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Professional Languages And Implications For Engineering Management Education

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1997 Annual Conference


Milwaukee, Wisconsin

Publication Date

June 15, 1997

Start Date

June 15, 1997

End Date

June 18, 1997



Page Count


Page Numbers

2.334.1 - 2.334.4



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Paper Authors

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Ted G. Eschenbach

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Robert Madigan

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Patricia Linton

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Catherine Frank

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NOTE: The first page of text has been automatically extracted and included below in lieu of an abstract

Session 2642

Professional Languages and Implications for Engineering Management Education

Ted Eschenbach, Catherine Frank, Patricia Linton, and Robert Madigan University of Alaska Anchorage/Engineering Management Journal/UAA/UAA

English composition courses teach basic writing skills — often relying on the Modern Language Association (MLA) style. However, dramatically different writing styles have arisen in some professions, and skill with them must often be developed within the discipline. Often discipline- specific styles are linked to the discipline’s paradigms for research and practice.4 &5

For example, the MLA and the American Psychological Association (APA) styles are distinct, and those styles are echoed throughout the literature of their respective disciplines. Students or faculty who have not mastered the appropriate style may find that their work is judged more harshly by their teachers or peers. Strongly technical disciplines such as chemistry and mechanical engineering place relatively less emphasis on writing and their style guides are less widely distributed. Nevertheless, violations of a journal’s or a proceedings’ style clearly affect a paper’s substantive credibility. Moreover, the potentially disparate technical styles are brought together in engineering management (EM), which does emphasize writing and which brings together technical, business, and behavioral elements for both practitioners and academics.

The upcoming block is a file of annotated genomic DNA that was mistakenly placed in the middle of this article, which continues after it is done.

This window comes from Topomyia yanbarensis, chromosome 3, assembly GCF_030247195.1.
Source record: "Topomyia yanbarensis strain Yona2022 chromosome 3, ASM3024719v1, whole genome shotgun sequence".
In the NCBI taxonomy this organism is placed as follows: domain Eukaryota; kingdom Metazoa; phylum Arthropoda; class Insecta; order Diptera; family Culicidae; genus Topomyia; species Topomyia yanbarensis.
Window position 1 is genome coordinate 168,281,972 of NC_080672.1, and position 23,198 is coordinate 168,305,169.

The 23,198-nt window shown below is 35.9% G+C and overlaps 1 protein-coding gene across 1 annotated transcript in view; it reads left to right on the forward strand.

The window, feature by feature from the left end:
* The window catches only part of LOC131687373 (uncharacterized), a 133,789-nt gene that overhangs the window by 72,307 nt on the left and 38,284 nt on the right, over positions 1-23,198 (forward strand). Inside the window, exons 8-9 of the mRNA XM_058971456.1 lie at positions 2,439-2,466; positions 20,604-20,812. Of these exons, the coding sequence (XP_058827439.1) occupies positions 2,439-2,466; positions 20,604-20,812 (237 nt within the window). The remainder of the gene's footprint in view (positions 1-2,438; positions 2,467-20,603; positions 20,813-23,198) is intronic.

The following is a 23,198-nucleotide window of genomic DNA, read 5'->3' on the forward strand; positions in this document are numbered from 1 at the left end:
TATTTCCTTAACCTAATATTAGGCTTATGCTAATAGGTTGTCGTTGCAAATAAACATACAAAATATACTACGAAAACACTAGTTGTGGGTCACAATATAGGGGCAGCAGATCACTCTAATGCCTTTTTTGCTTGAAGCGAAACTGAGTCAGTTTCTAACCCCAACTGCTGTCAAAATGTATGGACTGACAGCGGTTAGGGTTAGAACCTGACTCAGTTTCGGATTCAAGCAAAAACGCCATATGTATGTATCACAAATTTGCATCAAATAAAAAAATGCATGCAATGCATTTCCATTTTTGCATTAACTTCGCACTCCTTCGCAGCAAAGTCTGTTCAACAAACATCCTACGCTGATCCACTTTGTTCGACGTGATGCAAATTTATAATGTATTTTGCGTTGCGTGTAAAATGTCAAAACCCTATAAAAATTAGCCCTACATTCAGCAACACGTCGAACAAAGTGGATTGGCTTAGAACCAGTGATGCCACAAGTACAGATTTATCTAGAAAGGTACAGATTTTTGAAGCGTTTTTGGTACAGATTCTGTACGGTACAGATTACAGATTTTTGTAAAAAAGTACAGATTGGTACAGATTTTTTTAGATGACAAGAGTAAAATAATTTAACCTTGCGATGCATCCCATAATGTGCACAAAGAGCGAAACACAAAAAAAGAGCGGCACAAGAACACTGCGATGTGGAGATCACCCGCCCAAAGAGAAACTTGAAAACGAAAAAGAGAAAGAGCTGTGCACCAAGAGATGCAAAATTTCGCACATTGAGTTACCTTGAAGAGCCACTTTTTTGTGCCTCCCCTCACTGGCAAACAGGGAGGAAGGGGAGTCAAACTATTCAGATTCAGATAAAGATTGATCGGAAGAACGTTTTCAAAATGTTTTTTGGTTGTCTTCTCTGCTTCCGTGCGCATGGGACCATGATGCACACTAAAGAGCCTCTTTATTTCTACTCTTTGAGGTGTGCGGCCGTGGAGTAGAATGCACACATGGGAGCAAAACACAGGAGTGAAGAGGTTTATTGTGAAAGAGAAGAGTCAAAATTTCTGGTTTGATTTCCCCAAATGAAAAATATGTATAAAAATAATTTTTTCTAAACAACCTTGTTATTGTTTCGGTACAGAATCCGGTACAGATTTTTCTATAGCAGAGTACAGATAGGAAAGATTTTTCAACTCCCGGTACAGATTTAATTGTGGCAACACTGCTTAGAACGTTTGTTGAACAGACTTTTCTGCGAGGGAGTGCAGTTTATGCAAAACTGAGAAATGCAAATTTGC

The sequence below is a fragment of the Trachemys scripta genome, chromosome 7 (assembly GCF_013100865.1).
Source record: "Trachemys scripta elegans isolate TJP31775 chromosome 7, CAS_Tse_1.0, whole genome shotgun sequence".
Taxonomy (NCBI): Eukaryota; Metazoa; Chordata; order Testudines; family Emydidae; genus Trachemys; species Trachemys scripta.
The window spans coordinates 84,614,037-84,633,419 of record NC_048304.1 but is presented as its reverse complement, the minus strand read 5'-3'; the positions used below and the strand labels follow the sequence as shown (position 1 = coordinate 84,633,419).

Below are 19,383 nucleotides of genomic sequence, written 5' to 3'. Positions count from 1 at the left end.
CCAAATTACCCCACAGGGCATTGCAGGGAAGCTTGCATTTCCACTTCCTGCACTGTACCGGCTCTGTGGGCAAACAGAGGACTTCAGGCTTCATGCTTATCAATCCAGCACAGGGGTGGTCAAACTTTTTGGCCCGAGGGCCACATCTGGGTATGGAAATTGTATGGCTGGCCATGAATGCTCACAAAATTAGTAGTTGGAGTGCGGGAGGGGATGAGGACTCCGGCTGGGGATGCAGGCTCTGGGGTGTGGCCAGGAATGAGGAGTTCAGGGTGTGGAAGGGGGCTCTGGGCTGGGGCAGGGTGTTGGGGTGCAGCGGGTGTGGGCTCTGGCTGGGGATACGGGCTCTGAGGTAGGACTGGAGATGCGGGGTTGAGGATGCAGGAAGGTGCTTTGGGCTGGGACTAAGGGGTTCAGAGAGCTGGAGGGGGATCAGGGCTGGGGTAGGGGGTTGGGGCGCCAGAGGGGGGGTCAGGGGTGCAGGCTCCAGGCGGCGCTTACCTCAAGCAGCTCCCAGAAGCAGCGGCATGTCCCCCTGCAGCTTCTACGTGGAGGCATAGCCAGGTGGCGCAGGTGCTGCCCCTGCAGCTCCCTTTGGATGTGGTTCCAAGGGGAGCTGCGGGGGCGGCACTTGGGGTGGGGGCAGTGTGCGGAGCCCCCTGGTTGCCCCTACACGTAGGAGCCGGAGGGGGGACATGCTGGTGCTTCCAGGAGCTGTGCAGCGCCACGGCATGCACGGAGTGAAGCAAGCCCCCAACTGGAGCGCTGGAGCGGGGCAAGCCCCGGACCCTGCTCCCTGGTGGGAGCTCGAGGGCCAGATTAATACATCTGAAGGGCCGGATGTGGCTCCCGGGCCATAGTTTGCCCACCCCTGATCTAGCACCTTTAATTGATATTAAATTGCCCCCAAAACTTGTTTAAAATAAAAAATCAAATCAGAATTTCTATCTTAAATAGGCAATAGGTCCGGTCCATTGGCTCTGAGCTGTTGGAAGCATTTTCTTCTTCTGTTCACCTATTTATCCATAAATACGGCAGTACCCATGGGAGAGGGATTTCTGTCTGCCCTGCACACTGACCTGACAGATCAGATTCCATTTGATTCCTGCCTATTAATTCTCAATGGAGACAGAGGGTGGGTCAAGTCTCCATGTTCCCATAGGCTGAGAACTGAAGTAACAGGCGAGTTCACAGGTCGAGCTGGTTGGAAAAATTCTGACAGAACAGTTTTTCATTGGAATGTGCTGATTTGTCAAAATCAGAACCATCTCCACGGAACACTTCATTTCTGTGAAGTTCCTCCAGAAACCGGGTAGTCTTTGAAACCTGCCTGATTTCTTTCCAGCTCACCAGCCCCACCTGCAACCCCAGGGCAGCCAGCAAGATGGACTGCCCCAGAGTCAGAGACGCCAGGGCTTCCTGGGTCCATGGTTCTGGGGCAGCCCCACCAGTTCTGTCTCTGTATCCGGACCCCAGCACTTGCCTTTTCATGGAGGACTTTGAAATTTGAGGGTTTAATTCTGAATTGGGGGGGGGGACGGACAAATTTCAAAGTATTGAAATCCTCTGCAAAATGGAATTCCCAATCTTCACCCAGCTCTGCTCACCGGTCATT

Literature Review

Contemporary English composition texts3 present the APA style as having standing comparable with the MLA style. To illustrate the ubiquity of these styles and their detail, the APA style manual was selling at the rate of 200,000 copies annually in 1990, and its 1994 edition has 368 pages. Obviously the APA manual was and is successful in presenting, in a logical, concise, and useful manner, the basic tenets of technical writing. Disciplines that are even more highly technical than psychology embrace the same basic technical writing principles that the APA manual purports. Indeed many of these disciplines use publications that reiterate writing principles that also happen to be found in the APA manual but that address the discipline-specific writing and styling needs of those who wish to publish in the field, such as biology2.

However, for our purposes it is more relevant to examine what is implicitly defined as good writing by journals in a variety of disciplines. This work is tightly linked to work Madigan and Linton4 & 5. Another particularly useful work examined journals in biology, sociology, and literary criticism1.

All engineering journals have explicit or implicit styles, and IEEE even publishes a journal on professional communications. However, there does not seem to be the same unanimity that prevails in disciplines such as psychology. Thus, we were unable to identify a comparable style that is defined as appropriate across the spectrum of engineering disciplines.

Eschenbach, T. G., & Madigan, R., & Linton, P., & Frank, C. (1997, June), Professional Languages And Implications For Engineering Management Education Paper presented at 1997 Annual Conference, Milwaukee, Wisconsin. 10.18260/1-2--6748

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